Washington: The United States has now endured what by some measures is the longest period of war in its history, with more than 6,300 American troops killed and 46,000 wounded in Iraq and Afghanistan and the ultimate costs estimated at $3 trillion. Both wars lasted far longer than predicted. The outcomes seem disappointing and uncertain.
So why is there already a new whiff of gunpowder in the air?
Talk of war over Iran's nuclear program has reached a strident pitch in recent weeks, as Israel has escalated threats of a possible strike, the oratory of American politicians has become more bellicose and Iran has responded for the most part defiantly. With Israel and Iran exchanging accusations of assassination plots, some analysts see a danger of blundering into a war that would inevitably involve the United States.
Echoes of the period leading up to the Iraq war in 2003 are unmistakable, igniting a familiar debate over whether journalists are overstating Iran's progress toward a bomb. Yet there is one significant difference: by contrast with 2003, when the Bush administration portrayed Iraq as an imminent threat, Obama administration officials and intelligence professionals seem eager to calm the feverish language.
Gen. Martin E. Dempsey, chairman of the Joint Chiefs of Staff, said in a CNN interview on Sunday that the United States had advised Israel that a strike now would be "destabilizing," adding that Iran had not yet decided whether to build a weapon. And American officials are weighing an Iranian offer to renew nuclear talks as a stream of threats from Tehran continued on Tuesday and international nuclear inspectors reported their mission to Iran had failed.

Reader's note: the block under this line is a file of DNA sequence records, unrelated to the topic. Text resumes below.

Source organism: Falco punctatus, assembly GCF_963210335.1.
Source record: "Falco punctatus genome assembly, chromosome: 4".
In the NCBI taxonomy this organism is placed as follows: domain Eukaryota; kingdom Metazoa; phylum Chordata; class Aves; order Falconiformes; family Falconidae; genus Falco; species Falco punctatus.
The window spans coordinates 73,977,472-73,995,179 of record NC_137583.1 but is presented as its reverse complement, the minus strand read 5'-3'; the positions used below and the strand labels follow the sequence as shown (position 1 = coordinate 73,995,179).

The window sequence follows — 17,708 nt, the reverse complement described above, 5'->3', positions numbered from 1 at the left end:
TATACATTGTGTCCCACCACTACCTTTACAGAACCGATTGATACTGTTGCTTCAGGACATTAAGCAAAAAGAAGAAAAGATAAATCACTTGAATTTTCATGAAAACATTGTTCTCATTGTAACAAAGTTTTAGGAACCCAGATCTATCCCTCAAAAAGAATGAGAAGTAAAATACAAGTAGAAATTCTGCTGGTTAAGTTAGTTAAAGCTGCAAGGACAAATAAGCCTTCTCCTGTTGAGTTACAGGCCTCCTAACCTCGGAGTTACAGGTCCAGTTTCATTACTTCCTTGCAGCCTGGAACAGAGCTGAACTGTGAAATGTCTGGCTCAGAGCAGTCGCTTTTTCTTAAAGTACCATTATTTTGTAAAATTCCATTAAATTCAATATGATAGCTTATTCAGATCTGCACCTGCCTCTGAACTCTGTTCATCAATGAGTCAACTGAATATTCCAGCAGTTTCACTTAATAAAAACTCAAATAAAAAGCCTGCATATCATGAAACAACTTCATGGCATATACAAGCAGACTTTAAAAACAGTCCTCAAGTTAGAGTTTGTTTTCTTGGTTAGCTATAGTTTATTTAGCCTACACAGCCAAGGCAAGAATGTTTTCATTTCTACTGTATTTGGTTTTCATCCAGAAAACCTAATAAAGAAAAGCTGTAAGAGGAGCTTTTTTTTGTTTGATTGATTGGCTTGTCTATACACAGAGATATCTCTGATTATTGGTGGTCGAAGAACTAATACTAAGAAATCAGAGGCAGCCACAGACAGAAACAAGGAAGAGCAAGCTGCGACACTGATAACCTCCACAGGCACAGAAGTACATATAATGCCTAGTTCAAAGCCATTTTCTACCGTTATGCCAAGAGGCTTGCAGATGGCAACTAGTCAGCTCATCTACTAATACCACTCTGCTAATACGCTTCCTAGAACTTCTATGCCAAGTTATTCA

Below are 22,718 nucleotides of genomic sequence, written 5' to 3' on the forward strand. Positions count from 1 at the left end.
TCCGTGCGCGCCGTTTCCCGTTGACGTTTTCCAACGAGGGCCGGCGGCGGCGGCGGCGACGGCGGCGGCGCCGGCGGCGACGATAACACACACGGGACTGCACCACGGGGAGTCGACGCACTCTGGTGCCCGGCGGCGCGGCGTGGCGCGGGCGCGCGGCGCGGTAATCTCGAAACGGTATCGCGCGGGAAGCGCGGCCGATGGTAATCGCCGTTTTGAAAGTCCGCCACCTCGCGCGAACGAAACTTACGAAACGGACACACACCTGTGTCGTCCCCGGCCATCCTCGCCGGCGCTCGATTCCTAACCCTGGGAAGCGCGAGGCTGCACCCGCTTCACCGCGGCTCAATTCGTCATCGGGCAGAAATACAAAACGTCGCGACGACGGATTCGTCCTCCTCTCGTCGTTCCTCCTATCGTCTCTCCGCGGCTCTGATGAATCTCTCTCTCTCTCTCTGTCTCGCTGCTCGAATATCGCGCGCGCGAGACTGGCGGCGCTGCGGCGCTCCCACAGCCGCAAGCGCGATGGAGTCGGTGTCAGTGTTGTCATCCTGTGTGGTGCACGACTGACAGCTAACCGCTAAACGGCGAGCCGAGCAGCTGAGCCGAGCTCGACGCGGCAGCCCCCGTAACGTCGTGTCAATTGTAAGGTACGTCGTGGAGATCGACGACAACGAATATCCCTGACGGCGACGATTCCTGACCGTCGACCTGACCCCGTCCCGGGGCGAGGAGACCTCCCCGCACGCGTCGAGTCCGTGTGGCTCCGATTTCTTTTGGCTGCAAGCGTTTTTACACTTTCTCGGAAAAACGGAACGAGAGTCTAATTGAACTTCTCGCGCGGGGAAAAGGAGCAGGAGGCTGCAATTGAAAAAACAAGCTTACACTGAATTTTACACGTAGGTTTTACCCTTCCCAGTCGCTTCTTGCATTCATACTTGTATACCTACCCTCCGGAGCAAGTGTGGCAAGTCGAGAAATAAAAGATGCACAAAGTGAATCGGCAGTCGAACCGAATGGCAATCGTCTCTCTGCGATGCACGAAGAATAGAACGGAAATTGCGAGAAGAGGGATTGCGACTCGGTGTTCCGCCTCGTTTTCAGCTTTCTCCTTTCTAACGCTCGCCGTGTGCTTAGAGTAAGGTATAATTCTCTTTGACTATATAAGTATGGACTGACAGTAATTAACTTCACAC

Still, unforeseen events can create their own momentum. Graham Allison, a leading expert on nuclear strategy at Harvard University, has long compared the evolving conflict over Iran's nuclear program to a "slow-motion Cuban missile crisis," in which each side has only murky intelligence, tempers run high and there is the danger of a devastating outcome.
"As a student of history, I'm certainly conscious that when you have heated politics and incomplete control of events, it's possible to stumble into a war," Mr. Allison said. Watching Iran, Israel and the United States, he said, "you can see the parties, slowly but almost inexorably, moving to a collision."
Another critical difference from the prewar discussion in 2003 is the central role of Israel, which views the possibility of an Iranian nuclear weapon as a threat to its very existence and has warned that Iran's nuclear facilities may soon be buried too deep for foreign bombers to reach.
Israel's stance has played out politically in the United States. With the notable exception of Representative Ron Paul of Texas, Republican presidential candidates have kept up a competition in threatening Iran and portraying themselves as protectors of Israel. A bipartisan group of senators on Tuesday released a letter to President Obama saying that new talks could prove a "dangerous distraction," allowing Iran to buy time to move closer to developing a weapon.
Despite a decade of war, most Americans seem to endorse the politicians' martial spirit. In a Pew Research Center poll this month, 58 percent of those surveyed said the United States should use military force, if necessary, to prevent Iran from developing nuclear weapons. Only 30 percent said no.
"I find it puzzling," said Richard K. Betts of Columbia University, who has studied security threats since the cold war. "You'd think there would be an instinctive reason to hold back after two bloody noses in Iraq and Afghanistan."